Stepping off the plane in Russia for the first time in 2013, I collided with a wall of blunt language and was intrigued beyond repair. Five years, countless classes and ten visits to Moscow later, I still claim a distinctly below-average capacity for the Russian tongue and its dense, foreboding components. To fill these gaps ahead of my next adventure abroad, I turned to technology.
Late last year, Brooklyn’s Waverly Labs released the Pilot ($ 299, waverlylabs.com), one of several new intelligent earpieces that attempt to instantaneously translate foreign speech. These eavesdropping devices use a cloud-based machine learning technology to pipe dozens of different languages into your brain in your mother tongue.
When synced with its app, Pilot’s oversized wireless earbuds — think Apple Airpods on steroids — work in “Converse” and “Listen” modes. “Converse” requires that the person you’re chatting up also install the app on his or her device, letting both of you hear the translated exchange and see it in text on your device’s screen like an internet chat. To me, this seems too high a barrier for real-world practicality: How likely is a voluble Russian stranger to install an app because I asked him to, much less share my crusty earbuds?
“Listen” mode, meanwhile, smartly uses Pilot’s noise-cancelling mics to convert speech to text instantly. After you select input and output languages, Pilot listens in, doing its best to provide a real-time translation in your ear and on your screen. But when I tested the mode with native speakers at the Russian House in Austin, Texas (a restaurant complete with Stalin nesting dolls and “Slavic Soul Nights”), it was easily flummoxed by the post-Soviet pop anthems playing in the background. Its performance improved only after the manager, Dima, turned the sound system off — suggesting that Pilot would flounder in thumping Moscow nightclubs.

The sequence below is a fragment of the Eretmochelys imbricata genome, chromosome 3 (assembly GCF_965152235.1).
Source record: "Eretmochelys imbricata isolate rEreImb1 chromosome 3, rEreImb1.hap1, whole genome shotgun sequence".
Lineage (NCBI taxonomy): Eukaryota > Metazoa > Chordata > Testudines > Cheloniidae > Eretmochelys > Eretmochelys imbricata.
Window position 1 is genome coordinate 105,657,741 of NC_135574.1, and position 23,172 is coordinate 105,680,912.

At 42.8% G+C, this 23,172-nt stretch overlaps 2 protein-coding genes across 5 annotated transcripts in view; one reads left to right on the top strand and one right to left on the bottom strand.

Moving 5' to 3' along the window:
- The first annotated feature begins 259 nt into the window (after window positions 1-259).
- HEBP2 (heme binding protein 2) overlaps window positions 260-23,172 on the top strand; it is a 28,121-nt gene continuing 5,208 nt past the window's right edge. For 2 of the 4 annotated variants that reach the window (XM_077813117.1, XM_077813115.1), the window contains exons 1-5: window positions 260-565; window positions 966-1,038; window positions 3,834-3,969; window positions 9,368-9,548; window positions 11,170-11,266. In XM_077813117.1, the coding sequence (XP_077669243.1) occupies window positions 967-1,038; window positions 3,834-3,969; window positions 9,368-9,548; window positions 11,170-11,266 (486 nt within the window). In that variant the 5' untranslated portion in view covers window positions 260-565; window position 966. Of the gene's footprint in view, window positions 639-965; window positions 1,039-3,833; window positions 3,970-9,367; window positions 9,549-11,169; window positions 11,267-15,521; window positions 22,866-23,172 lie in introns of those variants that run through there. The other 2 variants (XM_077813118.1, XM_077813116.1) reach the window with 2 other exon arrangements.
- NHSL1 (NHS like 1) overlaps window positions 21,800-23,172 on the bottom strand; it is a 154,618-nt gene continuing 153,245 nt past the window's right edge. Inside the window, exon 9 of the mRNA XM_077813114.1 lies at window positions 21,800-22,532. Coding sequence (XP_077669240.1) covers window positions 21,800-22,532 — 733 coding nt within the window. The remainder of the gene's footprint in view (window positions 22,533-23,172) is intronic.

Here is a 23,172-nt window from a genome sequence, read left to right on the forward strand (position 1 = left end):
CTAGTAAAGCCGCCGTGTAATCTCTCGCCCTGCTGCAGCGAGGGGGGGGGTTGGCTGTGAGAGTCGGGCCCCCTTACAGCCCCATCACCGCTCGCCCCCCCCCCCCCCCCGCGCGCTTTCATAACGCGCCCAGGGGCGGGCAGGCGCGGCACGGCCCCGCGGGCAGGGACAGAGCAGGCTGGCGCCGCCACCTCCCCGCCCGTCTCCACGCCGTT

I had to speak in a loud, forced manner to accommodate Pilot’s computers, rather than the people in front of me. And Dima showed me just how quickly and easily he could verbally dictate a full-speed Russian phrase into Google Translate using his smartphone — no earpiece required.
Translation gadgets like the Pilot, along with Google’s Pixelbuds ($ 159, store.google.com) and the Bragi Dash Pro (about $ 400, bragi.com) are hard tech devices with a hippie subtext, smelling of a world united by shared realities. Misunderstandings and incorrect translations are too common with these gadgets, but the category should improve significantly soon as A.I. and machine learning technology ramps further into the mainstream. That wall of impenetrable language is beginning to show its cracks. These devices may help us finally break through.